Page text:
As for resources, Christopher mentioned his book. Let me mention a couple of others:

Larry Haas - Transformations: Creating Magic Out of Tricks
Larry Haas - Inspirations: Performing Magic With Excellence (I haven't read this yet)

Larry is great and really is in line with what Christopher and I preach. He talks the theory and then applies it to effects you probably already know.​

Darwin Ortiz - Strong Magic
Darwin Ortiz - Designing Miracles

Strong Magic should be read when you have a good amount of performing experience so that you have a context to evaluate the ideas. If you read it as a beginner, you will be lost.Designing Miracles is really good and focuses on how to structure your effects.​

Peter McCabe - Scripting Magic
Walt Anthony's Tales of Enchantment
Anything by Eugene Burger
Anything by Robert Neale

These books have great scripts for effects. McCabe's has a bunch of magicians share their scripts. Walt's book is steeped with mysticism (@ChristopherT you would love this one). Burger and Neale's presentations are philosophical and folklore based. Some of Burger's work is purely theory, other works have theory intermixed with effects.​

Jim Steinmeyer's Conjuring Anthology

This is a great set of examples of using classic magic effects with unique performances. Conjuring is my favorite magic book. In part, because it is mostly parlor or stage and in part, because the presentations fit my character. I have to restrain myself from putting more pieces from this book in my show.
Tommy Wonder's Books of Wonder

A great set of essays included in books with great effects​

Juan Tamariz - Five Points of Magic, The Magic Way and Sonata

Both Theoretical and practical -- pure GOLD

The Fitzke Trilogy (which I disagree with many points)
Henning Nelms' Magic and Showmanship

All of those books should be in there somewhere.​

Ken Weber's Maximum Entertainment

This is the most practical book about performing stage or parlor magic and mentalism. If you perform on a stage or in a parlor setting this is a MUST READ​

The problem (or opportunity) is that there is no one book that covers everything.

Now, I understand that I may be in a bit of an echo chamber due to the people I tend to hang out with and perform for.

I'm with you. Maybe we should write a book -- "The Mentalist and the Magician: A Guide to the Performance of the Impossible"
 
Jul 26, 2016
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It would seem that the most practical and direct way around the ever-increasing exposure problem is to do tricks that haven't been exposed. As Christopher mentioned, Tarbell, as one example is filled with such effects. There are many fine effects buried in endless books that laymen will never know the secret to. But there is a deeper problem that confronts performers of magic that was around long before YouTube, or Penn and Teller, or even Television itself. And that is how to present magic in a manner that makes it enjoyable to the spectator. There are many elements that go into that, but at the root of it all, is an understanding of human psychology. Then, in a sense, reverse engineering our presentations with that understanding in mind. Easier said than done, of course. But it can be effectively accomplished, through thought and contemplation, reading insightful books (some which are mentioned on this thread), having this type of exchange of ideas on the Forum, and through experience in the trenches performing for people.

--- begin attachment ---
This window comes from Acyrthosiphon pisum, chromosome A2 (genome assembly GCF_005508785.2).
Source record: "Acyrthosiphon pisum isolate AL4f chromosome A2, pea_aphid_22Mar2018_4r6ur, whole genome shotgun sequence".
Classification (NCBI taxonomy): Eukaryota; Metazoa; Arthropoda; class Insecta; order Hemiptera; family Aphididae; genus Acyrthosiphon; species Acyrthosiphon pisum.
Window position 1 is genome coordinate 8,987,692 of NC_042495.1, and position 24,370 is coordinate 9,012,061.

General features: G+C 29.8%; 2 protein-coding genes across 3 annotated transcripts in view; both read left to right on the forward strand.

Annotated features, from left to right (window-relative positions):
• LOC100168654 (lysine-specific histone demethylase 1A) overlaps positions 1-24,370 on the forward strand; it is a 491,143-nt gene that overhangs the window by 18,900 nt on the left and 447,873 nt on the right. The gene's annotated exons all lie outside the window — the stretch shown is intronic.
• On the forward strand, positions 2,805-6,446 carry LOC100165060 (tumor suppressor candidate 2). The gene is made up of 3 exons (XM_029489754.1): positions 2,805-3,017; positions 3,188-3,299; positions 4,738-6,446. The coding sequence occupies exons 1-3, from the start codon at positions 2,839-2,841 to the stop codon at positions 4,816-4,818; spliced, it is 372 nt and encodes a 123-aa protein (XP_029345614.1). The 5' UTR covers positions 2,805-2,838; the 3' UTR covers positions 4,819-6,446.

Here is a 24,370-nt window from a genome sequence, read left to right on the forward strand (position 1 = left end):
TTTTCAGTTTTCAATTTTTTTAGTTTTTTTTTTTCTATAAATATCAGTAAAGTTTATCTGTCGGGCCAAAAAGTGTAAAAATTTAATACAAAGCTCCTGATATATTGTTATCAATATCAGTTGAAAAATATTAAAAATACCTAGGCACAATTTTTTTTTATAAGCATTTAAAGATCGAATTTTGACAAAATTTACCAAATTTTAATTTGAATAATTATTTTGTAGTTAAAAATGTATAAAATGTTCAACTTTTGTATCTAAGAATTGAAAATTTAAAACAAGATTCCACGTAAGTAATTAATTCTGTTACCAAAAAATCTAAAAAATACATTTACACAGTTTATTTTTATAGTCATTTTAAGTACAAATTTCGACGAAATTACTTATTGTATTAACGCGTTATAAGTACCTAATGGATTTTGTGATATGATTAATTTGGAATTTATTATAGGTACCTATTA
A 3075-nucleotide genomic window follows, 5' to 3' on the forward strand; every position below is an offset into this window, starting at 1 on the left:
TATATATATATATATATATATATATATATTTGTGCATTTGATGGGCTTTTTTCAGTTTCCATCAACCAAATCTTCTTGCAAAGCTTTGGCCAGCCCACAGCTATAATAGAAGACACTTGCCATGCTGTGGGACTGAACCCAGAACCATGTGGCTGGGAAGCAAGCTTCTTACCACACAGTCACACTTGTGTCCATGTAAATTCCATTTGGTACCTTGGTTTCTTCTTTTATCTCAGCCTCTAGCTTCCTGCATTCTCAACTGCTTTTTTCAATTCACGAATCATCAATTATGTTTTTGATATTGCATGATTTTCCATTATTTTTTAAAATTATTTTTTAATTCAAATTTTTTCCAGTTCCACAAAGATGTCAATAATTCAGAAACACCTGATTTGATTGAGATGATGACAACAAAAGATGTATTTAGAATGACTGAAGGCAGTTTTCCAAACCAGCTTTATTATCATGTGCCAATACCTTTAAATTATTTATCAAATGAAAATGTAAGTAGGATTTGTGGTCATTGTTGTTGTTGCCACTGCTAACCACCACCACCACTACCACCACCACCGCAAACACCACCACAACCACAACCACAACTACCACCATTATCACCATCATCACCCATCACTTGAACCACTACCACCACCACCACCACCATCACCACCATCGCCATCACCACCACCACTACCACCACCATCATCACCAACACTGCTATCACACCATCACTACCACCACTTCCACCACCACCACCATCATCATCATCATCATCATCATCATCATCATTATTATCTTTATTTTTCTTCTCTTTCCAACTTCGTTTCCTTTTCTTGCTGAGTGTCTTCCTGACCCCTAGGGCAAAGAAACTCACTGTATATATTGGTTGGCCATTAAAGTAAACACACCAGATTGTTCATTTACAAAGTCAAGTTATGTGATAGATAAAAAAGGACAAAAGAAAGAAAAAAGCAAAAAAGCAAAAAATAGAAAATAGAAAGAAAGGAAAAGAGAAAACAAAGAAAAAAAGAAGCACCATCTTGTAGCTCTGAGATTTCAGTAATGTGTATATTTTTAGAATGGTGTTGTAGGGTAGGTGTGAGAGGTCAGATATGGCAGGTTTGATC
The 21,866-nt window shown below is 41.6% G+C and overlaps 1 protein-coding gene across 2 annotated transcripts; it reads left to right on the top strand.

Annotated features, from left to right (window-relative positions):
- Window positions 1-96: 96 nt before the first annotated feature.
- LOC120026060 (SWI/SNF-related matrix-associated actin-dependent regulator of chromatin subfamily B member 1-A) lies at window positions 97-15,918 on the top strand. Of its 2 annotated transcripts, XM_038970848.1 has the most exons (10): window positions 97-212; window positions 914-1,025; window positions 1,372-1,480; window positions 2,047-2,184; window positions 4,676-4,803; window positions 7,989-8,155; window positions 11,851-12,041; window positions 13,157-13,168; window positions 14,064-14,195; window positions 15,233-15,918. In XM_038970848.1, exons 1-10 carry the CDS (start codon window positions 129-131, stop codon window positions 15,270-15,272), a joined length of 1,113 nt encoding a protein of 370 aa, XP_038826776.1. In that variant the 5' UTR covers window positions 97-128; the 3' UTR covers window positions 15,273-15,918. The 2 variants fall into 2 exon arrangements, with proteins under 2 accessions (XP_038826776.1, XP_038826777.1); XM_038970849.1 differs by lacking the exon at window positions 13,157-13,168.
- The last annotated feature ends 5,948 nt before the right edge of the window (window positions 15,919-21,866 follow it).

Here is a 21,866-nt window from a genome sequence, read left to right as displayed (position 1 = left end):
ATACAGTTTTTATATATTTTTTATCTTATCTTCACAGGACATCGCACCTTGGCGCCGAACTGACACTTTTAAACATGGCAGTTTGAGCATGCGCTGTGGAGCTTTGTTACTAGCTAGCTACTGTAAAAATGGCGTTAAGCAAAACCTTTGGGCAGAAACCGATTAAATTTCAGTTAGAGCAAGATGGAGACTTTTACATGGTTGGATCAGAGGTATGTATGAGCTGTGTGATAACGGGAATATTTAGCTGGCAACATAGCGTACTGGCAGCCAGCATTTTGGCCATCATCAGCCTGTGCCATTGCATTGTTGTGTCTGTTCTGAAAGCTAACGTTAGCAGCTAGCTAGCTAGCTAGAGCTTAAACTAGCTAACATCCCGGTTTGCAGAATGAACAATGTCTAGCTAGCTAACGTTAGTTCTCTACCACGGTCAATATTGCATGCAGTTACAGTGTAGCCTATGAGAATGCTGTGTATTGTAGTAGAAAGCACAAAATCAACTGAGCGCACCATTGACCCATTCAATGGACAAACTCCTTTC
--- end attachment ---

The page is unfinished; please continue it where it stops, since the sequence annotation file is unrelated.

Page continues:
Even if there was not a single layman on the planet who knew the secret to a single trick, the challenge of presenting magic in an entertaining fashion would remain. There are many
people who don't like to be fooled and don't want to be fooled or outwitted. Their egos won't permit it. We've all come across them and often. They will challenge and confront, heckle, try to trip you up, and/or boast that they know how it's done (even if they don't). Thinking, then, about how to present our magic in a manner that takes away the premise of "I am about to fool you" becomes a good starting point...Something I think about quite a bit in constructing my presentations is what is it about a good movie, play or television show that draws people in. They know it's fiction, that these are merely actors who are pretending; people know it's not real, yet they are interested, intrigued, fascinated, and willingly give their undivided attention and emotional energy (often to the point of tears). In a sense, it's a trick because it's not real and there is manipulation involved, but they seek it out and love it...
 
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First off the cafe is toxic and cancer. Second, exposure isn't a concern as it's a very small percentage of people who care enough to find out how the trick is done. That and as mentioned above they forget about it after a while.